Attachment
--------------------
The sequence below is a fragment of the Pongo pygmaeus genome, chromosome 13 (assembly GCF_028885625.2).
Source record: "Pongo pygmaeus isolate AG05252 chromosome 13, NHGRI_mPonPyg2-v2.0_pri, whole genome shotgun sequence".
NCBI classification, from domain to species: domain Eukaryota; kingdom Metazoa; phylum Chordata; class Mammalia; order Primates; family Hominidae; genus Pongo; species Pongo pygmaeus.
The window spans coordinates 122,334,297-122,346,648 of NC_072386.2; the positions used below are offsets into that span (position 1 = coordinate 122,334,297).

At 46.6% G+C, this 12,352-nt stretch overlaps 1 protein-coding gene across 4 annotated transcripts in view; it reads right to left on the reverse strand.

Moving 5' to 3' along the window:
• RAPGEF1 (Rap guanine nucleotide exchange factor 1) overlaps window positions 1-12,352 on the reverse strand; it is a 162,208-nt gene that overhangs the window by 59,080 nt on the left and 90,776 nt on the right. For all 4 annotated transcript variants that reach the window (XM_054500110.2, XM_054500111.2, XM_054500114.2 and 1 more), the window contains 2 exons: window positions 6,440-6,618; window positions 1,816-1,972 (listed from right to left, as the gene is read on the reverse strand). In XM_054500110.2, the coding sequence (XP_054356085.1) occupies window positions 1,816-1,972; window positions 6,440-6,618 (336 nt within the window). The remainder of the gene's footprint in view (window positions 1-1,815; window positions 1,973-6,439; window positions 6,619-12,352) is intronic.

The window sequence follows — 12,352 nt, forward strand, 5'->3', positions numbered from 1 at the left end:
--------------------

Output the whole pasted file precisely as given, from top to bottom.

The sequence below is a fragment of the Pongo pygmaeus genome, chromosome 13 (assembly GCF_028885625.2).
Source record: "Pongo pygmaeus isolate AG05252 chromosome 13, NHGRI_mPonPyg2-v2.0_pri, whole genome shotgun sequence".
NCBI classification, from domain to species: domain Eukaryota; kingdom Metazoa; phylum Chordata; class Mammalia; order Primates; family Hominidae; genus Pongo; species Pongo pygmaeus.
The window spans coordinates 122,334,297-122,346,648 of NC_072386.2; the positions used below are offsets into that span (position 1 = coordinate 122,334,297).

At 46.6% G+C, this 12,352-nt stretch overlaps 1 protein-coding gene across 4 annotated transcripts in view; it reads right to left on the reverse strand.

Moving 5' to 3' along the window:
• RAPGEF1 (Rap guanine nucleotide exchange factor 1) overlaps window positions 1-12,352 on the reverse strand; it is a 162,208-nt gene that overhangs the window by 59,080 nt on the left and 90,776 nt on the right. For all 4 annotated transcript variants that reach the window (XM_054500110.2, XM_054500111.2, XM_054500114.2 and 1 more), the window contains 2 exons: window positions 6,440-6,618; window positions 1,816-1,972 (listed from right to left, as the gene is read on the reverse strand). In XM_054500110.2, the coding sequence (XP_054356085.1) occupies window positions 1,816-1,972; window positions 6,440-6,618 (336 nt within the window). The remainder of the gene's footprint in view (window positions 1-1,815; window positions 1,973-6,439; window positions 6,619-12,352) is intronic.

The window sequence follows — 12,352 nt, forward strand, 5'->3', positions numbered from 1 at the left end: